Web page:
If you need help with a federal tax question, the Internal Revenue Service offers free, live assistance by telephone. But you’ll probably need to be patient when you call.
Wait times when calling the agency have been growing, according to a recent report from the Government Accountability Office.
Millions of people call the IRS each year. Last tax season, the average wait time to speak to a live representative was 17 minutes, up from 12 minutes in 2011, the G.A.O. found.
And the percentage of callers seeking live assistance who actually received it was 68 percent, down from 72 percent the year before. The number of abandoned calls, which means the caller hangs up before speaking to someone, rose 20 percent.
The agency also has been slower to respond to mail. Of the 21 million pieces of paper correspondence the agency received in 2012, about 40 percent were considered “overage,” meaning that the I.R.S. did not respond within 45 days of receipt.
The dwindling service is the result of inadequate funding, according to a report by the National Taxpayer Advocate, the office charged with representing the interest of tax payers in dealing with the I.R.S. “The decline in these key measures is deeply disturbing,” the advocate’s annual report said, noting that telephone calls and correspondence are the two main ways taxpayers communicate with the I.R.S..
“Few government agencies or businesses would be satisfied if their customer service departments were unable to answer three out of every 10 calls,” the report added, “nor would they be content if nearly half of all correspondence took more than 6 1/2 weeks to answer.”
I called the toll-free number on Wednesday afternoon, on the first official tax filing day of the year, to see how long it would take to talk to someone. An operator answered the call quickly, but transferred me to another line, where a recorded voice told me my estimated wait time would be 10 to 15 minutes. I waited 14 minutes, according to the clock on my computer, before I was connected to a representative. That’s better than average, but still a fair bit of time spent on hold.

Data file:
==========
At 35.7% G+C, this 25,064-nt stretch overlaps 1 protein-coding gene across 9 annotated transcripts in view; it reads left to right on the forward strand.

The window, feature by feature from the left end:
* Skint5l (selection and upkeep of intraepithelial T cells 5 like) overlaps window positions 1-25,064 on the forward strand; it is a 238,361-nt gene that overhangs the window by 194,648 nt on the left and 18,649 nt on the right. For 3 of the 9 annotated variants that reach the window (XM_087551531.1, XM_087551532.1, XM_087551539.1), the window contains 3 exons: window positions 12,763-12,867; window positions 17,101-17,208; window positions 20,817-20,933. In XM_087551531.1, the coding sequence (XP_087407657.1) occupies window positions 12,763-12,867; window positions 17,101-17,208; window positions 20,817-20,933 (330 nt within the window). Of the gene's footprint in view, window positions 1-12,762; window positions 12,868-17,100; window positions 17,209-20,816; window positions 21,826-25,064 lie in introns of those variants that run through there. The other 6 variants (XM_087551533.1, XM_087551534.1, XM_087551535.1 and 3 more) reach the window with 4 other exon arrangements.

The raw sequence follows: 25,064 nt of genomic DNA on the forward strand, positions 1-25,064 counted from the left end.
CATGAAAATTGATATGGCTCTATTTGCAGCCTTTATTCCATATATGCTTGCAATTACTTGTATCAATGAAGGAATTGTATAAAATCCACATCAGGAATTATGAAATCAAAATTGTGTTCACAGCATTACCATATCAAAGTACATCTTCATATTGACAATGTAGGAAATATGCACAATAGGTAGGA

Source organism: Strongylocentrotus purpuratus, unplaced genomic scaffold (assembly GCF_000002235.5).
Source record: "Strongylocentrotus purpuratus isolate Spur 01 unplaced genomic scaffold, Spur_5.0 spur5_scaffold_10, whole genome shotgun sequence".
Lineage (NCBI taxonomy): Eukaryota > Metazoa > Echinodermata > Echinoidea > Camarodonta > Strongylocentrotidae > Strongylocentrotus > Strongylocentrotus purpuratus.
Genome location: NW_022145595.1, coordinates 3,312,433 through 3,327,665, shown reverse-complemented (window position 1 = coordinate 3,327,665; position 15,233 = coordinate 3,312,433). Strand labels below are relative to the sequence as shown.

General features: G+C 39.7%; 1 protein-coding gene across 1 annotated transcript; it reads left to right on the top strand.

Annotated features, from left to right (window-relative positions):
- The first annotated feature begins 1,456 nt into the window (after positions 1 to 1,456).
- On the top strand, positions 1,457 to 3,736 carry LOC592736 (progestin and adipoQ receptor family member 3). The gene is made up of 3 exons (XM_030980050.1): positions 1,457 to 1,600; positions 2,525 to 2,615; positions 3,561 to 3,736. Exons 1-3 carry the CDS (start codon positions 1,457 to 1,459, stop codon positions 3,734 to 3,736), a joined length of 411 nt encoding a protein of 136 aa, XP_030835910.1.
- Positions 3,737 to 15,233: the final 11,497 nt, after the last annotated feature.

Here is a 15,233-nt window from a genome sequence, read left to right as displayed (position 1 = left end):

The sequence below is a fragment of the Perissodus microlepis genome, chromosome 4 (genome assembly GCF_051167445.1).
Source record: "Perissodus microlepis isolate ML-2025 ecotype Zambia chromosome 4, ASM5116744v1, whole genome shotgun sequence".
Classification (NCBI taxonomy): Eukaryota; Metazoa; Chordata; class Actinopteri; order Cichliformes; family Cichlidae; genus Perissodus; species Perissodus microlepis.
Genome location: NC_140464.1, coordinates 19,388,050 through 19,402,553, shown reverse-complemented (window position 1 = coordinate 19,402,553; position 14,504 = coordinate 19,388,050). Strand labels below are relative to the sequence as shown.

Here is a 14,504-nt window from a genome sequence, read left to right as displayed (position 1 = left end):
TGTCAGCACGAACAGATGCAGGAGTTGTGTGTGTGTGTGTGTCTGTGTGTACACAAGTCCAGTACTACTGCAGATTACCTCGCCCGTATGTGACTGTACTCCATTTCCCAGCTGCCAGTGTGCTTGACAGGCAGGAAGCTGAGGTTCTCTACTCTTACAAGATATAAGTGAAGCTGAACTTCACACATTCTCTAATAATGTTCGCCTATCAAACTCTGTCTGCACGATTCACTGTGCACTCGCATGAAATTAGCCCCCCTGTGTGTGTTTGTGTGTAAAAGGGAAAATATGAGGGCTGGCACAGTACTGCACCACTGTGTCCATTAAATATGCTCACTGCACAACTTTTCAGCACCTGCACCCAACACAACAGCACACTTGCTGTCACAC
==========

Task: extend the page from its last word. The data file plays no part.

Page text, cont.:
It’s not clear if there’s any best day of the week, or time of day, to call the toll-free number. The line, (800) 829-1040, is staffed from 7 a.m. to 7 p.m., in all time zones in the United States.
Before I ended the call, I asked the I.R.S. representative if she could recommend the best time of day to telephone the agency, to get the shortest wait time. She suggested calling early in the morning.
An I.R.S. media spokesman didn’t respond to requests for suggestions about the best time to call, although he e-mailed some links to the agency’s Web site that provided a list of walk-in offices where you can go in person to get help.
Bonnie Speedy, vice president of the AARP Foundation Tax-Aide and a former member of the I.R.S. Advisory Council, suggests avoiding Mondays, particularly first thing in the morning, when call volumes are typically heavy. Calls are routed depending on the complexity of the question, so a call seeking help with a technical tax matter will likely take longer than a simple inquiry about, say, when you can expect your refund check. (The foundation offers free tax preparation for low-to moderate-income taxpayers, especially those 60 and older, at nearly 6,000 locations.)
The tax-filing Web site Taxbrain advises that people call the I.R.S. Tuesday through Thursday and suggests avoiding 8 a.m. to 9 a.m., and 4 p.m. to 5 p.m., in all time zones. It also helps to be polite and have any relevant documents handy when you call…
By: Ann Carrns
Original Article: NY Times